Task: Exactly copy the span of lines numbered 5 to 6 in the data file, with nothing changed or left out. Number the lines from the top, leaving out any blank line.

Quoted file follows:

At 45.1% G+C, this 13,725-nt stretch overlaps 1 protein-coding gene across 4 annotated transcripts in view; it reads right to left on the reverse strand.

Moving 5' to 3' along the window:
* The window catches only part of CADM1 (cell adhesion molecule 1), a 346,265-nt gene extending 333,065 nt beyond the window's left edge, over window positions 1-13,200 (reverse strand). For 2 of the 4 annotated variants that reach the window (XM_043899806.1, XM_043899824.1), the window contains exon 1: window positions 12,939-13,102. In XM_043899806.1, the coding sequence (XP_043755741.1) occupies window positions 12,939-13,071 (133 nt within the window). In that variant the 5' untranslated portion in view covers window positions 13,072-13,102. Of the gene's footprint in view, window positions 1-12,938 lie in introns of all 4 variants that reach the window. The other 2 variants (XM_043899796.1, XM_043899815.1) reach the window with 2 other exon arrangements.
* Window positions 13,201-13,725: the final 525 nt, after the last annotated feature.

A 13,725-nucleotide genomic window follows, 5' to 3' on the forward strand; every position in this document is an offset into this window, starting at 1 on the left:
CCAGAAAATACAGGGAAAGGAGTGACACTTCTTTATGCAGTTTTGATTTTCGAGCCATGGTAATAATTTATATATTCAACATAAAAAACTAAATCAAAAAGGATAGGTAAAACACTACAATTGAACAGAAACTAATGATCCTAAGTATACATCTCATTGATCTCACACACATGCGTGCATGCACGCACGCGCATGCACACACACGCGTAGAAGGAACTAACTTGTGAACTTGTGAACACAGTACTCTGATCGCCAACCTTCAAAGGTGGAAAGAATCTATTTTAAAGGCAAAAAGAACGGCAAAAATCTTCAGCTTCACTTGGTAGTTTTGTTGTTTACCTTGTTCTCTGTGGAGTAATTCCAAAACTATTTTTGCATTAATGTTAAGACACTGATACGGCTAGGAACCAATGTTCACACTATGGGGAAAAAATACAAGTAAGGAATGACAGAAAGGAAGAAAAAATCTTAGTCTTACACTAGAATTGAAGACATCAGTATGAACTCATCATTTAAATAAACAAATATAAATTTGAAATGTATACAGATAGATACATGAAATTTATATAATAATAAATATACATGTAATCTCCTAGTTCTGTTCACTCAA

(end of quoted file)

A 13,725-nucleotide genomic window follows, 5' to 3' on the forward strand; every position in this document is an offset into this window, starting at 1 on the left:
CCAGAAAATACAGGGAAAGGAGTGACACTTCTTTATGCAGTTTTGATTTTCGAGCCATGGTAATAATTTATATATTCAACATAAAAAACTAAATCAAAAAGGATAGGTAAAACACTACAATTGAACAGAAACTAATGATCCTAAGTATACATCTCATTGATCTCACACACATGCGTGCATGCACGCACGCGCATGCACACACACGCGTAGAAGGAACTAACTTGTGAACTTGTGAACACAGTACTCTGATCGCCAACCTTCAAAGGTGGAAAGAATCTATTTTAAAGGCAAAAAGAACGGCAAAAATCTTCAGCTTCACTTGGTAGTTTTGTTGTTTACCTTGTTCTCTGTGGAGTAATTCCAAAACTATTTTTGCATTAATGTTAAGACACTGATACGGCTAGGAACCAATGTTCACACTATGGGGAAAAAATACAAGTAAGGAATGACAGAAAGGAAGAAAAAATCTTAGTCTTACACTAGAATTGAAGACATCAGTATGAACTCATCATTTAAATAAACAAATATAAATTTGAAATGTATACAGATAGATACATGAAATTTATATAATAATAAATATACATGTAATCTCCTAGTTCTGTTCACTCAA